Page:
Restoring riversMoving water has a fascinating vitality. Like watching fire, flowing water is mesmerizing. The fluid dynamics are constantly changing patterns of turbulence and color and light. We have spiritual attachment to rivers; as well we should because they are life-giving.
By: Wild Side: Dan Wilcox, Outdoor Reporter, River Falls Journal
Moving water has a fascinating vitality. Like watching fire, flowing water is mesmerizing. The fluid dynamics are constantly changing patterns of turbulence and color and light. We have spiritual attachment to rivers; as well we should because they are life-giving.
We also have a compulsion to modify them. Like kids in a puddle, people seem to have to mess with rivers. We have dredged, dammed, diverted, channelized, and polluted most rivers on the planet.
Wholesale conversion of landscapes for agriculture and urban development have altered the hydrology of many rivers, reducing infiltration into the ground and the time that it takes for rainfall and snowmelt to reach the rivers, resulting in more “flashy” flow with higher flood peaks and smaller low flows.
In our region, clearing of forest, plowing the prairies and the agricultural practices in the late 1800s and early 1900s resulted in tremendous volumes of soil erosion. Most of the topsoil from upland areas and sediment eroded from gullies ended up in valley bottoms. Many small mill dams built on rivers in our area filled with sediment and then washed away. Today, many rivers in our region have channels that are incised through many feet of historically-deposited sediment.
Since the 1930s, there have been many efforts nation-wide to restore rivers. Billions of dollars have been spent on river restoration. In Wisconsin, as of 2006 according to the National River Restoration Science Synthesis Report, over 400 river restoration projects have been completed at a cost of over $86 million. Most are in-stream habitat modifications or dam removal projects.
In Wisconsin, non-governmental conservation organizations like Trout Unlimited, local sportsmens’ clubs and the River Alliance of Wisconsin work closely with the Department of Natural Resources in conducting river restoration projects. Around here, habitat improvement projects have been constructed on the Willow, Kinnickinnic and Rush rivers, the South Fork, Isabelle Creek, Lost Creek, and Plum Creek. Trout Unlimited members are currently working with the DNR on a habitat project on Pine Creek near Maiden Rock.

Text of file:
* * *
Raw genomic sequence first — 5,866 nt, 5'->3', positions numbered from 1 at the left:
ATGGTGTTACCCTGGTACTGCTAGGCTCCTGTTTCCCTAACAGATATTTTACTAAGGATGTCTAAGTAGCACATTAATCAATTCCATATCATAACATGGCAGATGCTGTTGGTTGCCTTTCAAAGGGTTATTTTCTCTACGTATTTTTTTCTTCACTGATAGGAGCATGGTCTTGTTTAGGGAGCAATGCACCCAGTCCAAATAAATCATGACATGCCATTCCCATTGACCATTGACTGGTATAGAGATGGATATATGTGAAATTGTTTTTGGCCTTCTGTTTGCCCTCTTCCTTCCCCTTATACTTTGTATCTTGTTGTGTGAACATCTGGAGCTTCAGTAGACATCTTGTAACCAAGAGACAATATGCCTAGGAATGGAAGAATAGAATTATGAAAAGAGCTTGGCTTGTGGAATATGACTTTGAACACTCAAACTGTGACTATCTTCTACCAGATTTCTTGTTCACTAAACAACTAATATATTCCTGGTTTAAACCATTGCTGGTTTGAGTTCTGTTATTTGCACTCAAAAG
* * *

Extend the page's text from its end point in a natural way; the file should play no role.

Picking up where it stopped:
Rivers are conveyors of water and sediment. Flowing water mobilizes sediment and transports it downstream and onto its floodplain during high flows. The water conveys sediment as bed load which bounces along the bottom, and as suspended load. Rivers form their channels and floodplains.
Depending on the geology of the watershed, the availability of sediment, the slope and flow regime, the river channel form is dynamic and characteristic of the setting in the landscape and drainage network.
River restoration requires understanding of fluvial geomorphology — the processes of river flow and sediment transport and deposition. River restoration also requires an understanding of the pre-development condition of the river and its history of alteration leading to its present condition.
On many cold-water rivers in our area, projects have been built to improve habitat for native brook trout and the non-native brown trout. Most have involved making the streams narrower and deeper, with exposed gravel in the bed for spawning habitat and cover for fish.
On the Rush River in Martell, the reach above the lower bridge was wide and shallow with little habitat for trout. The habitat project installed there a couple years ago included a sinuous, narrow, rock-lined channel with a wider bench on the sides to convey flood flows. Trout are definitely using that modified reach of river. They are easy to spot from the bridge.
Although the modified reach of the Rush River at Martell is not true river restoration (the Rush River was not configured like that prior to development), it does provide improved habitat for trout and good sport fishing opportunity.
Many river restoration projects have imposed single-thread meandering channels on streams that don’t build their own channels in that form. There is a deeply rooted cultural preference for such meandering channels that has its roots in 18th century landscape theory. In his 1753 book, Analysis of Beauty, the English artist William Hogarth noted the importance of serpentine line in our appreciation of beauty in nature.
“The eye hath this sort of enjoyment in winding walks, and serpentine rivers, and all sorts of objects, whose forms, as we shall see hereafter, are composed principally of what I call waving and serpentine lines ... that leads the eye in a wanton kind of chase, and from the pleasure that gives the mind, entitles it to the name of beautiful.”
Protecting and restoring rivers is a worthwhile effort that produced real benefits to society. The noted fluvial geomorphologist Luna Leopold (Aldo Leopold’s son) said, “Water is the most critical resource issue of our lifetime and our children’s lifetime. The health of our waters is the principal measure of how we live on the land.”
Please send any comments and suggestions for this column to me at email@example.com.